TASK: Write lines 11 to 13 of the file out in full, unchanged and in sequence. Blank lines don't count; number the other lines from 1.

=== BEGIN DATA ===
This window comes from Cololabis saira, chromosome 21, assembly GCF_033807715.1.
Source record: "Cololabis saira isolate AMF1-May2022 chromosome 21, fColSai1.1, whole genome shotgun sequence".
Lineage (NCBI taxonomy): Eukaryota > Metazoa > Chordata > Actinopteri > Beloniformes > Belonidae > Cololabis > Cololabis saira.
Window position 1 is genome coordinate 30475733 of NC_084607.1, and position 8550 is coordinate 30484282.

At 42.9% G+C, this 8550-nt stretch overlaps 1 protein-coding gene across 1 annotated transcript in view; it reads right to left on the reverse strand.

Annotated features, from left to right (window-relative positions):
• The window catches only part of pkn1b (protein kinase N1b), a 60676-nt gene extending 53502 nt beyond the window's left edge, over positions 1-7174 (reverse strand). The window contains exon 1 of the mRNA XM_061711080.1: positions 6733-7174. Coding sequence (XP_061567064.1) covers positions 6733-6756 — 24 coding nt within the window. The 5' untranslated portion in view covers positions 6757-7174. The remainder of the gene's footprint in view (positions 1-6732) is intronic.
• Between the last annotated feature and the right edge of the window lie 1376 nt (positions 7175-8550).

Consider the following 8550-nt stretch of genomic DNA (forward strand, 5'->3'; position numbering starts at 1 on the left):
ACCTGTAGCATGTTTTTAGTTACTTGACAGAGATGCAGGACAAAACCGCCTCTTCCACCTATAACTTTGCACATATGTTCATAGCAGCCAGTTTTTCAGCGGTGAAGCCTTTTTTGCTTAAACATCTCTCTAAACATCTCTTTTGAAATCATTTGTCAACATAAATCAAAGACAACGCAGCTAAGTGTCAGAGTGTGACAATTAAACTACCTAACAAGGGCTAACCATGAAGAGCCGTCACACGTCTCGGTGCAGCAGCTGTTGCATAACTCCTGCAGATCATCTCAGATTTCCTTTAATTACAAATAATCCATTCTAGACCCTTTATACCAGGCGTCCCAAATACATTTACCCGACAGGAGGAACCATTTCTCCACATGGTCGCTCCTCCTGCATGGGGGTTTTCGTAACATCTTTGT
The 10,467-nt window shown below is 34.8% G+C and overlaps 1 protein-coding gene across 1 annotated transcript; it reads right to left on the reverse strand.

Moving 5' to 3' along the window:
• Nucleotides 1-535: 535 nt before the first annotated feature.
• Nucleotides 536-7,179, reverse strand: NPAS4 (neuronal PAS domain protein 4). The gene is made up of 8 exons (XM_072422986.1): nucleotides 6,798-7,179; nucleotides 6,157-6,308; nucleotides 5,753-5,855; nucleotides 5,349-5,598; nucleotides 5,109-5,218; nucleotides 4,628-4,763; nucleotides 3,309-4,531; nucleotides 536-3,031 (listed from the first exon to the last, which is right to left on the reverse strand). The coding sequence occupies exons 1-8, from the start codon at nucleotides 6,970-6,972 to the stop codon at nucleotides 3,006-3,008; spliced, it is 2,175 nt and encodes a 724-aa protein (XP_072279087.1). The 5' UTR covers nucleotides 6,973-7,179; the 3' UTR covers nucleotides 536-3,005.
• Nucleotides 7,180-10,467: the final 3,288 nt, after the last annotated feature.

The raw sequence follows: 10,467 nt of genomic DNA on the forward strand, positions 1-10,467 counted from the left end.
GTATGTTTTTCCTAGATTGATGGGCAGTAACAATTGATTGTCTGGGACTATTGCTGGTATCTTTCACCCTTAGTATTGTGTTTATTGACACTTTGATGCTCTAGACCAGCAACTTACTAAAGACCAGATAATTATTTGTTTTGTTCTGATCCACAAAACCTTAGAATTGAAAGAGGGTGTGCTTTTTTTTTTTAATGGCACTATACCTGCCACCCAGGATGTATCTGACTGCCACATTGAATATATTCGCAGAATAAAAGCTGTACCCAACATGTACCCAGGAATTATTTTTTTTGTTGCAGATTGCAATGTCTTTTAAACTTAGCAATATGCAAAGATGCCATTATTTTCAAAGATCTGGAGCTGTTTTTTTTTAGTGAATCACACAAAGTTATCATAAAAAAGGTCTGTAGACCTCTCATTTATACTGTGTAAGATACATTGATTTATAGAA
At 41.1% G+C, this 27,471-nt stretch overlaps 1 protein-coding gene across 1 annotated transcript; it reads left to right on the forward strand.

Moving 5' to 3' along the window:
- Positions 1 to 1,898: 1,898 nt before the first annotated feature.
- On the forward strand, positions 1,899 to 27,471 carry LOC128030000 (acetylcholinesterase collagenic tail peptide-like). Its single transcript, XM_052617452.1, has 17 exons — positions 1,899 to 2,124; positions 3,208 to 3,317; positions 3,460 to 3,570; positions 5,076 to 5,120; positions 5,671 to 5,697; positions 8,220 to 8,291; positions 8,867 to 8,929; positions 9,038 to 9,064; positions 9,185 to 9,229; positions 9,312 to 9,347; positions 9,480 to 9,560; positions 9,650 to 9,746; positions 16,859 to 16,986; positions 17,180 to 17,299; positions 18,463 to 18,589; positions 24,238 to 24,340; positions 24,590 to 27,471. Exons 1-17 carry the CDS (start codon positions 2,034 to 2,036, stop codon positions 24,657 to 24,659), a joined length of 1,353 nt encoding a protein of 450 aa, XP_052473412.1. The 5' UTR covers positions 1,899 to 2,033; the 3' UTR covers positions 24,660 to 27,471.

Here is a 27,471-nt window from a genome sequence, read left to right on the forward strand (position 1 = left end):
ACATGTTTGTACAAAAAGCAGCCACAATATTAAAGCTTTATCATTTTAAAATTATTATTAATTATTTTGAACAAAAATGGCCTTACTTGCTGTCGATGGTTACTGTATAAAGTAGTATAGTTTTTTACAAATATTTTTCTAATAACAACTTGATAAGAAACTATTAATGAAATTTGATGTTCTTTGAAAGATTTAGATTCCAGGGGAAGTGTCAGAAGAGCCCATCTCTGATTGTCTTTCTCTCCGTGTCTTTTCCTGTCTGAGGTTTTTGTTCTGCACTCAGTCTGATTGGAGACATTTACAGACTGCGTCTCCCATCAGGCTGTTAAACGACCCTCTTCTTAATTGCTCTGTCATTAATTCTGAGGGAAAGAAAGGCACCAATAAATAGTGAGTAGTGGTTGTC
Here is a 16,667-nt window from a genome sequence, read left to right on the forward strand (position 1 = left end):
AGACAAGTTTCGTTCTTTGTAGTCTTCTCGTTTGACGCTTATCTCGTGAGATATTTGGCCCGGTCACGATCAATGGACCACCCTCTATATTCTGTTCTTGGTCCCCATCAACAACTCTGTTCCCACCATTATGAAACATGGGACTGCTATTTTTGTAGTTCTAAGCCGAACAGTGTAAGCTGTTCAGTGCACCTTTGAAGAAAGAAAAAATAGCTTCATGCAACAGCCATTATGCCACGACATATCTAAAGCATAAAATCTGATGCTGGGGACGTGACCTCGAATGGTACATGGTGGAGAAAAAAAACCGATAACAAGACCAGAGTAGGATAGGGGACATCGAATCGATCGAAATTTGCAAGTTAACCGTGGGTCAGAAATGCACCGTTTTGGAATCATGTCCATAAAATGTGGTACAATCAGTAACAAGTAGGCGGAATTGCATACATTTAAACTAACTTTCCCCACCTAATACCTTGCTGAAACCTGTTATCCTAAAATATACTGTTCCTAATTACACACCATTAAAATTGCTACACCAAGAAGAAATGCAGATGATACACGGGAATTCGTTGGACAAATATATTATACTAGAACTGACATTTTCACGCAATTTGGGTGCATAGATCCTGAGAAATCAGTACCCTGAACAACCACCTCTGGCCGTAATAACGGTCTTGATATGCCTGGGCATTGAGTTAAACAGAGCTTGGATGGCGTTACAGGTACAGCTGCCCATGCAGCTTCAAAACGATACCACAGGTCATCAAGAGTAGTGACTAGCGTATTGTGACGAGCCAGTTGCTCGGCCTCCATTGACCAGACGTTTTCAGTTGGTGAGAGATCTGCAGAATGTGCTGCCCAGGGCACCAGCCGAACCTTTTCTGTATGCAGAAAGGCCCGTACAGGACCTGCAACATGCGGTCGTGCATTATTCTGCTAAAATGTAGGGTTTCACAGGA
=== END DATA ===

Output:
The 10,467-nt window shown below is 34.8% G+C and overlaps 1 protein-coding gene across 1 annotated transcript; it reads right to left on the reverse strand.

Moving 5' to 3' along the window:
• Nucleotides 1-535: 535 nt before the first annotated feature.